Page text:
Updated: Nov 25, 2020
Published in Hanford Sentinel Newspaper August 28, 2020
‘Black Lives Matter’ protests and solidarity commitments worldwide have unleashed a myriad of literary works and art. As the streets fill with calls for justice, artists are expressing their own outcry using their artistic instruments. They must, for if they did not, humanity learns little from historical events.
Last year Adrian Hughes placed second at HMTC’s Hanford Monologue Slam with a monologue of black experience. I thought of him when the movement began because the content of his monologue is the stream of today’s protests. I also thought about my father-in-law who worked with Jessie Jackson in Operation Push in the 1960’s. If he were alive today, he would write an essay comparing Operation Push and the civil rights movement of back then, to today’s movement for racial justice.
A societal crisis becomes fodder for artists. Artists will decipher, analyze, compare, and contrast, and use their art to voice their point of view. As well, art has longevity. Especially art that describes the human condition. As the crowds fade away, the art will stay. History books will include the current events factually and analytically. Artists will use their art to elicit emotions. Emotions from the heart and soul is often the core of art.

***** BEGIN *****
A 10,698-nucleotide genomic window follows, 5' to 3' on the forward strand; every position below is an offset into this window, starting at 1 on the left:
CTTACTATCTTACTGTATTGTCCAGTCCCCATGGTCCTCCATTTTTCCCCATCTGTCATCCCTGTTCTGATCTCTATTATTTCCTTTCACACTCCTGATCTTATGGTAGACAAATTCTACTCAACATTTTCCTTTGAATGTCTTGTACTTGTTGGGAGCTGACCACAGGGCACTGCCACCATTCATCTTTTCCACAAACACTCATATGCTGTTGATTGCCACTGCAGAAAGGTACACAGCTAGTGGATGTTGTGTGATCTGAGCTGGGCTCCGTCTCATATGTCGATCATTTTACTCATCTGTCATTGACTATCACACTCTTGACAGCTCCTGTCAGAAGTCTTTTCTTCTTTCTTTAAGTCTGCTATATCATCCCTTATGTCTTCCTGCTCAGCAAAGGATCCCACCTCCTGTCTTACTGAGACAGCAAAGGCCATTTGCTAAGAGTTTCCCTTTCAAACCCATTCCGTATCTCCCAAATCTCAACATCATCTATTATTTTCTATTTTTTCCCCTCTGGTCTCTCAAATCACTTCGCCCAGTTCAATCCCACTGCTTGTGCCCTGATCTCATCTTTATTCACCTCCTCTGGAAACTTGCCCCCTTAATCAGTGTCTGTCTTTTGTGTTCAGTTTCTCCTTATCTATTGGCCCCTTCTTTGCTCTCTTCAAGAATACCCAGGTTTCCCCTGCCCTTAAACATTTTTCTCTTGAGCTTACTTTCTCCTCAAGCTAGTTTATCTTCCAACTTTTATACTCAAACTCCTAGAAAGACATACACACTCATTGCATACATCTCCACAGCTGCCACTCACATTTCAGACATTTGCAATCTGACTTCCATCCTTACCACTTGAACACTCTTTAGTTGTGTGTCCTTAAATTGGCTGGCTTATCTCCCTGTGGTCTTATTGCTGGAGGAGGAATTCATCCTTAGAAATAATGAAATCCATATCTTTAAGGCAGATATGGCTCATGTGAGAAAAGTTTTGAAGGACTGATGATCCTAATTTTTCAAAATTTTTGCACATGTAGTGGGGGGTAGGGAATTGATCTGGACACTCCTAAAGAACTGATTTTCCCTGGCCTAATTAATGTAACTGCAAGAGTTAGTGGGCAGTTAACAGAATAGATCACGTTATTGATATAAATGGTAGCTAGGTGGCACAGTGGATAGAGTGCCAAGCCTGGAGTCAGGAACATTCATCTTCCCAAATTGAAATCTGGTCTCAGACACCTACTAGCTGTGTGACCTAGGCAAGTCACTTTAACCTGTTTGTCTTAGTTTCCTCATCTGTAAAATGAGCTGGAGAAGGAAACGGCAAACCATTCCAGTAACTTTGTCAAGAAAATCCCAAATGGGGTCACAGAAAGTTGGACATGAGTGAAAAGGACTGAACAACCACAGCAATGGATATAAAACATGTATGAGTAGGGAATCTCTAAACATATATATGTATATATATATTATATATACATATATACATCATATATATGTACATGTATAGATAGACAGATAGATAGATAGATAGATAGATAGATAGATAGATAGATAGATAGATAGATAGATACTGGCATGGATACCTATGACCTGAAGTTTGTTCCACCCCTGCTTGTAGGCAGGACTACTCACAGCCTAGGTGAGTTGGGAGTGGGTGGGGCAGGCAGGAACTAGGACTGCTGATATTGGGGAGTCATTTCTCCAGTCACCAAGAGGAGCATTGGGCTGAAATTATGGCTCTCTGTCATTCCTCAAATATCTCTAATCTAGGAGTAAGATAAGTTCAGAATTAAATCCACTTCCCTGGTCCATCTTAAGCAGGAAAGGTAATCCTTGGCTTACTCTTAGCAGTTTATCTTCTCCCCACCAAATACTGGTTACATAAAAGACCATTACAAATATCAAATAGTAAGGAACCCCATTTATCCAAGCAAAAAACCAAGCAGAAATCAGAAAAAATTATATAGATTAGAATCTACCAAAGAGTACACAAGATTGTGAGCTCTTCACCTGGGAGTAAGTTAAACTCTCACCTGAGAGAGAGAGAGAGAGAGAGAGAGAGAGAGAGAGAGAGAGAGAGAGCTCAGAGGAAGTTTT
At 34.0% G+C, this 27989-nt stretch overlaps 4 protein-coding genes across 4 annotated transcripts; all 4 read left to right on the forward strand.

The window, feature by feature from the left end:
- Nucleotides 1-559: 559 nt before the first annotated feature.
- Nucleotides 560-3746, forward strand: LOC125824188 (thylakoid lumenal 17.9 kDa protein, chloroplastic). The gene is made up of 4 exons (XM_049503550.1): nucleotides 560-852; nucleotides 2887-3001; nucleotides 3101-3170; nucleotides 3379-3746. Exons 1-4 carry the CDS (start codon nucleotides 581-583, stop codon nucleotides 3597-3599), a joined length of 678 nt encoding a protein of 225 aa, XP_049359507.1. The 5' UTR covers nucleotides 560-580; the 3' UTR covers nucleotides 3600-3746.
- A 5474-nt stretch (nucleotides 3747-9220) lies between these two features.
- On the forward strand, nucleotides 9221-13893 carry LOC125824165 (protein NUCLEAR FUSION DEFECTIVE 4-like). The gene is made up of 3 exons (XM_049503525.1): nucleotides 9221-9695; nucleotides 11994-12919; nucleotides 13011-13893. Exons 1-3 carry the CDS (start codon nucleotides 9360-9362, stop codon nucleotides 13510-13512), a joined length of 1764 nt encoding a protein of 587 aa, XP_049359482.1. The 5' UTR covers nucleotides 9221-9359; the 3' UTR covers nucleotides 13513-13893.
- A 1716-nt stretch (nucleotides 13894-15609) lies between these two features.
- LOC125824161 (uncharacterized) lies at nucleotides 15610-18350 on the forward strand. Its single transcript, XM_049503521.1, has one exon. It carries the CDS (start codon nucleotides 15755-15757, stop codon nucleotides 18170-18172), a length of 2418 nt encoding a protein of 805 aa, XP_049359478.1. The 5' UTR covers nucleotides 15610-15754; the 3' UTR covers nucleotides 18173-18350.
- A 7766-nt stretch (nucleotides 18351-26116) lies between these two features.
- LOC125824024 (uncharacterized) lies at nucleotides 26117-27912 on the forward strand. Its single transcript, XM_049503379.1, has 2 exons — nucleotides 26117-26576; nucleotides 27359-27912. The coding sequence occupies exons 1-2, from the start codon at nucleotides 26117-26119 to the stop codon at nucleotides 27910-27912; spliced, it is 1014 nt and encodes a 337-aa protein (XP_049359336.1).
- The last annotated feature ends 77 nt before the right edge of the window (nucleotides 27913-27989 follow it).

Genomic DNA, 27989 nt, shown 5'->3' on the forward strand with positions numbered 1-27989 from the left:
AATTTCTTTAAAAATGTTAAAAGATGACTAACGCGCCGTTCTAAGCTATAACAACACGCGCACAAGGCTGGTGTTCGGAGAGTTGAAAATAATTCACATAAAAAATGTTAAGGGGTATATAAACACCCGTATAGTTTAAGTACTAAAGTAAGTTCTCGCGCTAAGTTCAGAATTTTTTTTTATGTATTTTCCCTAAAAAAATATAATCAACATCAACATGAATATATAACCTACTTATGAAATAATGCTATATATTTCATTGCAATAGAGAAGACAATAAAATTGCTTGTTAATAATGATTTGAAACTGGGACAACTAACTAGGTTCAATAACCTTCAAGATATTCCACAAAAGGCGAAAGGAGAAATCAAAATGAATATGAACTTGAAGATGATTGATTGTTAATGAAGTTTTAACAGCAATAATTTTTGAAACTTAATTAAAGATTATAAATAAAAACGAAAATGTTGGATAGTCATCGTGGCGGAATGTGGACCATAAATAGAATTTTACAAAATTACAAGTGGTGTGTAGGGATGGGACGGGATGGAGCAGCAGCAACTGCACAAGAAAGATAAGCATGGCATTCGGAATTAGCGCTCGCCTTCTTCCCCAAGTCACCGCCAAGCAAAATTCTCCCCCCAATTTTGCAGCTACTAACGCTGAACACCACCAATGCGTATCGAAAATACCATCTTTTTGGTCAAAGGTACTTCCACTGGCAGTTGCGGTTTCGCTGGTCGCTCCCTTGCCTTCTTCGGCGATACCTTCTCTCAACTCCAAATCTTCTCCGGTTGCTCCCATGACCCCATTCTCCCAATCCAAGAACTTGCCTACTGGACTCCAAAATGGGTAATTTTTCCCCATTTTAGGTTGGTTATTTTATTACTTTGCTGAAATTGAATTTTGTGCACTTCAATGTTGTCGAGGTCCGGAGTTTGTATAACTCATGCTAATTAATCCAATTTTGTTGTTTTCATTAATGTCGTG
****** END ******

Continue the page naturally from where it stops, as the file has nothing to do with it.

Kudos to those artistic institutions who have put in their programing Black projects as a response to societal pleas for action. I applaud Portland Center Stage’s The Community Voices Project as a new initiative to highlight Black artists at their website. [SG1] They plan on exhibiting more artists routinely.
When art institutions open for business, they will undoubtedly include the artistic voices that have sprung from the movement. Galleries will exhibit art and photographs of the protests. Poems and songs will speak with the people. My fellow playwrights will pull from their computer files scripts that now will have an audience or write a new play in reaction to the world’s collective plea. A plea demanding equality and respect for all people. HMTC’s mission is Theater for all people. The world call is Equal justice for all people.
August 20, 2020
Silvia Gonzalez Scherer